I don't think she's totally convinced herself that this is the way to go, but it certainly changes the logistics because I had planned on being the one to move out and live somewhere really cheap for a while. I suspect in the next few weeks, we'll see if she's for real based on whether she starts bringing home those ubiquitous rental guide booklets.

Monday, January 14, 2008

My Maalox Moment for the Day

Ada Calhoun's blog comments on a story, that ran on the Jan. 10 edition of the New York Times, regarding a man who was ordered by a judge to stop blogging about his divorce. Just a heads-up to my loyal readers, but this blog might be going private sometime in the not-so-distant future. If I choose to do so, I will give advance notice so that no one gets left behind.

Sunday, January 13, 2008

A Dispatch from the Observation Car

I've gotten a few nudges from the net asking how I've been. It's been two and a half weeks since I last posted, so I can certainly forgive those who thought I might have abandoned this endeavor altogether. While things have been quiet, it's not for a lack of news in my life. It's just been that I've been too busy to relay it.

Lowering the Lifeboat

The three days after Christmas were spent wrapping up my work at the Titanic. With my coworker on vacation and the CTO and CEO spending the week at their homes, I had the office to myself.

I concentrated on documenting as much of my work as I could. Fortunately I had written a lot of specifications and developer documentation over my two years there, so much of it was just gathering it together and then uploading it to the company's internal document sharing portal.

My boss asked me to dig up status reports to give additional information on where things stood. Most of those e-mails were penned up in the company's old e-mail system, from which we migrated in the late spring last year. That system used expiring certificates as part of its authentication system.

My certificate has expired in late November last year with the passage of my two-year anniversary at the company, and I had requested that the CTO renew it. When I told him that I would not be able to retrieve the status reports without that renewal on that Wednesday (12/26), he finally got around to creating the renewed file. From there, I converted of the e-mails to PDF and put them on the sharing server.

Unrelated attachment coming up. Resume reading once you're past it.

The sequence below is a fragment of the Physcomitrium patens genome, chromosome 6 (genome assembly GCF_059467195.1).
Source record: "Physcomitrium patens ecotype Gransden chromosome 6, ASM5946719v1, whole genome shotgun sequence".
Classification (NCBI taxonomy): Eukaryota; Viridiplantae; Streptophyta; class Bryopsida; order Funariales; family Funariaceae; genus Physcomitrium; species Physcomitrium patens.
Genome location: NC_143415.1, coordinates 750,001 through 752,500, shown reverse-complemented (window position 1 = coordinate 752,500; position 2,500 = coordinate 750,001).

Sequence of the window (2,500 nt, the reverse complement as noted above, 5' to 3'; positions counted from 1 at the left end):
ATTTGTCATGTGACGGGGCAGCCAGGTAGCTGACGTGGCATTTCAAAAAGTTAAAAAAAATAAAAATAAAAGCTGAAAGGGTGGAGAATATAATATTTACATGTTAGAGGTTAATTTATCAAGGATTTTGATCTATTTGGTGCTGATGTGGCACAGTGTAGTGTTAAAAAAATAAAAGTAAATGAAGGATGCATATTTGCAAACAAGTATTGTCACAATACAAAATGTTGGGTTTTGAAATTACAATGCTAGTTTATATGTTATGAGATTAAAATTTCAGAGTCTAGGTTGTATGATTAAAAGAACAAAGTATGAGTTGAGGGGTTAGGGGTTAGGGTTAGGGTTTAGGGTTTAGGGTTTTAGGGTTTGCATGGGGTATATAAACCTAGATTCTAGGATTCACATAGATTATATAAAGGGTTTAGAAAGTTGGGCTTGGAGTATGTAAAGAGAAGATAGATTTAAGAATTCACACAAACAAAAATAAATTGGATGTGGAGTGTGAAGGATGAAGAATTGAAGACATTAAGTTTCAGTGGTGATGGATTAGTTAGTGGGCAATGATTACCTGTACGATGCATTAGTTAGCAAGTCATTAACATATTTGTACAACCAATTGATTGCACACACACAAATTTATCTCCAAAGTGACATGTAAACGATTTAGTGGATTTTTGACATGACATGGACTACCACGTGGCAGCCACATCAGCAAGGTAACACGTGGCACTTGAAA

I also did my last round of monthly system maintenance for a client and did the first stage of the rollout of security settings for that security audit. I left detailed notes on how all that was done. Hopefully the poor sucker lucky soul who winds up taking over my work will have a healthy trail of breadcrumbs from which to start.

Shortly before 5 p.m. on Friday (12/28), I got a call from the CTO, who asked me whether I was still in the office. I said that I was still busy sorting through paper documents to make sure anything that was company intellectual property would be left there at the office. He thanked me for staying on the extra time and wished me well.

I didn't get out of the office until just before 7 p.m. that night, hastily loading all my books and work materials into the trunk of my car so I could head for home. When I had triple checked that I had moved all the stuff of mine out of the office, I left my door key and electronic access cards to the building and the colocation facility near downtown in my coworker's desk. I closed the office door behind me with a deep breath and ceremonial solemnity. I quietly said, "It is done," and then made my way down to my car.

Software on the Circle

I agreed to meet with my new boss on New Year's Eve, even though the office was technically closed. He thought it would be good to get me started while the office was quiet and empty. He gave me a background on their hardware infrastructure and got me started with setting up a development environment.